US EPA Administrator Michael Regan recently announced plans to bolster environmental enforcement efforts in communities that have been historically and disproportionately impacted by pollution.
Most notably, EPA will “use its authority to conduct unannounced inspections
of suspected non-compliant facilities.”
To further protect historically overburdened communities
, EPA announced additional actions as part of the Agency's commitment to environmental justice, including:
- Deploying a new program to expand air monitoring capacity, utilizing assets such as the ASPECT airplane, GMAP mobile air monitoring vehicle, and additional air pollution inspectors to enhance enforcement.
- Mobilizing Agency resources to invest in community air monitoring to better protect people and public health in vulnerable areas.
- Increased monitoring and oversight of polluting facilities to hold companies more accountable for their actions.
In a statement following his Journey to Justice tour, Regan emphasized that the Agency must act now, since overburdened communities have historically been neglected from Federal, State, and local action:
“The pollution concerns have been impacting these communities for decades. Our actions will begin to help not only the communities I visited on this tour, but also others across the country who have suffered from environmental injustices.”
In addition to the Agency-wide enforcement efforts, EPA is taking specific actions across Texas and Louisiana, such as piloting new air monitoring programs along three sections of Louisiana along the Mississippi River. The area is home to more than 150 chemical facilities, most within a 10-mile radius.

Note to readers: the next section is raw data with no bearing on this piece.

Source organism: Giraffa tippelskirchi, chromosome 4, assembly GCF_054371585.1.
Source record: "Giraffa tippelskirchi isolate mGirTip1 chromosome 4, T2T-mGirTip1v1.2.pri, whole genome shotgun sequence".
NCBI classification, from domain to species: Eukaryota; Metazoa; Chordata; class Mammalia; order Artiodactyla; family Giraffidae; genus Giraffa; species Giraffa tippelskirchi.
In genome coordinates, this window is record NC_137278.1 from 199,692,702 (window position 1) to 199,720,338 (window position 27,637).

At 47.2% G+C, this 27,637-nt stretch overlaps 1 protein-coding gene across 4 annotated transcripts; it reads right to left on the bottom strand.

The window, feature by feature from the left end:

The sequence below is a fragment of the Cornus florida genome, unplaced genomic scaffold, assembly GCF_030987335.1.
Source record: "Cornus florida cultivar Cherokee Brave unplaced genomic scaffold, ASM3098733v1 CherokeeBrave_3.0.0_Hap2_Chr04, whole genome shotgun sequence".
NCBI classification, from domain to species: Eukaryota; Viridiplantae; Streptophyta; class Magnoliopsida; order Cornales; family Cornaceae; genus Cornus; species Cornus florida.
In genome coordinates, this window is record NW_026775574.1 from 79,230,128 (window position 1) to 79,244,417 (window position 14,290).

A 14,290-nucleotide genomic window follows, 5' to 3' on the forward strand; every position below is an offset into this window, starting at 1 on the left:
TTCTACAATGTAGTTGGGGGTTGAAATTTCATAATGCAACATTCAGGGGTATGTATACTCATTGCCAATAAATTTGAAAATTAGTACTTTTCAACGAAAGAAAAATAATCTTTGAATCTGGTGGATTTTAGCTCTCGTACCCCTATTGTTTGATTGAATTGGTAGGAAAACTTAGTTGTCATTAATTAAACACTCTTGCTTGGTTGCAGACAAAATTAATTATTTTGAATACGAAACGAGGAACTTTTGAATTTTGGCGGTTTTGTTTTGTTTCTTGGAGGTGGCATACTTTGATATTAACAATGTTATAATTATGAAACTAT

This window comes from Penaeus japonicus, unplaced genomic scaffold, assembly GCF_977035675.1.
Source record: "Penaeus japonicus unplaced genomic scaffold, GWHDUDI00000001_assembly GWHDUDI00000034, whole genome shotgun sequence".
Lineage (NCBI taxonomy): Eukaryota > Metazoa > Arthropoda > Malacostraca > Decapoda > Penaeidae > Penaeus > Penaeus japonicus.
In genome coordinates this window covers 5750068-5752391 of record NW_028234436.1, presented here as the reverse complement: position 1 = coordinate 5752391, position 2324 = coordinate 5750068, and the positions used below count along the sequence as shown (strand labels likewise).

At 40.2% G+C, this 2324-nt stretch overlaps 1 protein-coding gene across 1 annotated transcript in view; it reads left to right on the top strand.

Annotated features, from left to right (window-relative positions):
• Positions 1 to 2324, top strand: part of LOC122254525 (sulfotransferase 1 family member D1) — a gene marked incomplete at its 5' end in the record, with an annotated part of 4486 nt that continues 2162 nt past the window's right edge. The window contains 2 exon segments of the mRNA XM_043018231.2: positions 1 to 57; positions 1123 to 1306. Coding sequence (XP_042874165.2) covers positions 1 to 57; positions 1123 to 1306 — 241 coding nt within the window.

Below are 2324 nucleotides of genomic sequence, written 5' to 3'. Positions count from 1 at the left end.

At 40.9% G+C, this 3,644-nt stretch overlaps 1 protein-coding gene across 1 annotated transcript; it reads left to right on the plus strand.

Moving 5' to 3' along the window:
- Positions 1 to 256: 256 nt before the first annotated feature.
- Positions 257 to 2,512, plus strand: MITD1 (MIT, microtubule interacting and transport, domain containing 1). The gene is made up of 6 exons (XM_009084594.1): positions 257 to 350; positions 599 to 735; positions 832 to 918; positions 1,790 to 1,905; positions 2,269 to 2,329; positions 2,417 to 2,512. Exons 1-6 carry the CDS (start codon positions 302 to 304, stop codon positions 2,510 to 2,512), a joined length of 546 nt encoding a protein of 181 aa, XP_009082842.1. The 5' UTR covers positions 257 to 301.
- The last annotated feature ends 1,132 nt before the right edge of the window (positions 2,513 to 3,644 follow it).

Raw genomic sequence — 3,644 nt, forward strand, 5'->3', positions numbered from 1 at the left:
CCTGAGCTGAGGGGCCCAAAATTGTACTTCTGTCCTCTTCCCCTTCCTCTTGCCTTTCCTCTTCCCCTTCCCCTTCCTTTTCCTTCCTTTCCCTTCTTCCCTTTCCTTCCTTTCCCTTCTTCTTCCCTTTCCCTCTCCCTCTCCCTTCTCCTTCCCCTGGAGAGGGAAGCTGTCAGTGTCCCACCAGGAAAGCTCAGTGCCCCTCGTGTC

In Texas, EPA has increased its focus on plants that manufacture ethylene oxide,
a potentially cancer-causing compound used to make antifreeze among other substances. EPA plans to formally reject the Texas Commission on Environmental Quality's less protective risk value for ethylene oxide as well.
Environmental Justice in Recent EPA Enforcement Actions
EPA has already put its environmental justice initiative to work through enforcement actions. On August 26, 2021, EPA announced a settlement with an oil company related to its facility in Montebello, CA. Montebello is about eight miles east of downtown Los Angeles, home to about 61,000 residents (according to the latest census data) and known for its oil reserves.
As a result, the company agreed to pay a $132,676 civil penalty.
This is an excellent example of why facility managers and compliance officers must always be vigilant of new and changing EPA priorities to help ensure that personnel are trained for any challenges they may face.
DOJ to Hold Individuals Accountable for Environmental Crimes
US EPA largely relies on administrative (i.e., non-criminal, civil) enforcement, reserving criminal enforcement for the most egregious cases. To discourage corporate environmental crimes moving forward, the Department of Justice (DOJ) is taking a tougher stance on individuals responsible for criminal acts.
Assistant Attorney General Todd Kim
made it clear that DOJ takes accountability for environmental criminals seriously, and so does recent enforcement history: In FY 2020, EPA’s enforcement and compliance assurance actions resulted in 247 new criminal cases opened.
This is 77 more cases than the year prior and the most since 2014.
Convenient, Effective Online EHS Manager Training
Managing site compliance with the many complex EPA programs that affect your business—from the Clean Air and Clean Water Acts to TSCA, EPCRA, CERCLA, and more—is a major challenge. If you’re new to the field or need an update on changing EPA rules, online training is a convenient way to quickly build in-depth expertise.
The Complete Environmental Regulations online course
will prepare you to identify your site's liabilities and responsibilities under major environmental laws and regulations. This course is ideal for new EHS managers, environmental consultants, and anyone who wants clarity about how complex environmental requirements fit together.
Or check out these courses on specific EPA programs:
Clean Air Act Regulations Online
TSCA Regulations Online
Clean Water Act & SDWA Regulations Online
Superfund and Right-to-Know Act Regulations Online